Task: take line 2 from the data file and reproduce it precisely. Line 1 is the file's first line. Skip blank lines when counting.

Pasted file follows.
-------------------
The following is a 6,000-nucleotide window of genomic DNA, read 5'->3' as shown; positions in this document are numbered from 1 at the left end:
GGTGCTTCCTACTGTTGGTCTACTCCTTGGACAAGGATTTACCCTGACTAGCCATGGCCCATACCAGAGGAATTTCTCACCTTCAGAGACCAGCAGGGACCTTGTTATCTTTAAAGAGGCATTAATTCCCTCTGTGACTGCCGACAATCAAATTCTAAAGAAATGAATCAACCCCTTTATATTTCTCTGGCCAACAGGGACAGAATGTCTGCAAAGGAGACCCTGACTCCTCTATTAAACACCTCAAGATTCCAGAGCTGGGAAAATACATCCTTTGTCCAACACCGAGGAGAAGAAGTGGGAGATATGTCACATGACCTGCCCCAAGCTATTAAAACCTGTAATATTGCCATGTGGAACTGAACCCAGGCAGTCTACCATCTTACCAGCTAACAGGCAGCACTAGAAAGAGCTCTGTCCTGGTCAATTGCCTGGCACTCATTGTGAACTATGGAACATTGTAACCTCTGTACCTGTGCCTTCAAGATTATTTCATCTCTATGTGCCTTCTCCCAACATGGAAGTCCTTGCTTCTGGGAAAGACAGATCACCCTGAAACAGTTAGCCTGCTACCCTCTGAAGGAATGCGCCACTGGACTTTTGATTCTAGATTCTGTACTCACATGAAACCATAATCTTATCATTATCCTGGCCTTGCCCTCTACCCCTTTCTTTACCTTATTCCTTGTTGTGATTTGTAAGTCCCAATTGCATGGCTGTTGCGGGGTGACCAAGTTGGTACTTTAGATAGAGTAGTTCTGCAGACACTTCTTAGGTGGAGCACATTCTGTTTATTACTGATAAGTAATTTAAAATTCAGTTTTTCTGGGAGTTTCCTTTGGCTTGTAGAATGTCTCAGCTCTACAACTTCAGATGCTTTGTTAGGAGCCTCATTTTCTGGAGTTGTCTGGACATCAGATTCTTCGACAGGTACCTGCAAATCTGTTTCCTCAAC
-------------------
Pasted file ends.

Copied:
GGTGCTTCCTACTGTTGGTCTACTCCTTGGACAAGGATTTACCCTGACTAGCCATGGCCCATACCAGAGGAATTTCTCACCTTCAGAGACCAGCAGGGACCTTGTTATCTTTAAAGAGGCATTAATTCCCTCTGTGACTGCCGACAATCAAATTCTAAAGAAATGAATCAACCCCTTTATATTTCTCTGGCCAACAGGGACAGAATGTCTGCAAAGGAGACCCTGACTCCTCTATTAAACACCTCAAGATTCCAGAGCTGGGAAAATACATCCTTTGTCCAACACCGAGGAGAAGAAGTGGGAGATATGTCACATGACCTGCCCCAAGCTATTAAAACCTGTAATATTGCCATGTGGAACTGAACCCAGGCAGTCTACCATCTTACCAGCTAACAGGCAGCACTAGAAAGAGCTCTGTCCTGGTCAATTGCCTGGCACTCATTGTGAACTATGGAACATTGTAACCTCTGTACCTGTGCCTTCAAGATTATTTCATCTCTATGTGCCTTCTCCCAACATGGAAGTCCTTGCTTCTGGGAAAGACAGATCACCCTGAAACAGTTAGCCTGCTACCCTCTGAAGGAATGCGCCACTGGACTTTTGATTCTAGATTCTGTACTCACATGAAACCATAATCTTATCATTATCCTGGCCTTGCCCTCTACCCCTTTCTTTACCTTATTCCTTGTTGTGATTTGTAAGTCCCAATTGCATGGCTGTTGCGGGGTGACCAAGTTGGTACTTTAGATAGAGTAGTTCTGCAGACACTTCTTAGGTGGAGCACATTCTGTTTATTACTGATAAGTAATTTAAAATTCAGTTTTTCTGGGAGTTTCCTTTGGCTTGTAGAATGTCTCAGCTCTACAACTTCAGATGCTTTGTTAGGAGCCTCATTTTCTGGAGTTGTCTGGACATCAGATTCTTCGACAGGTACCTGCAAATCTGTTTCCTCAAC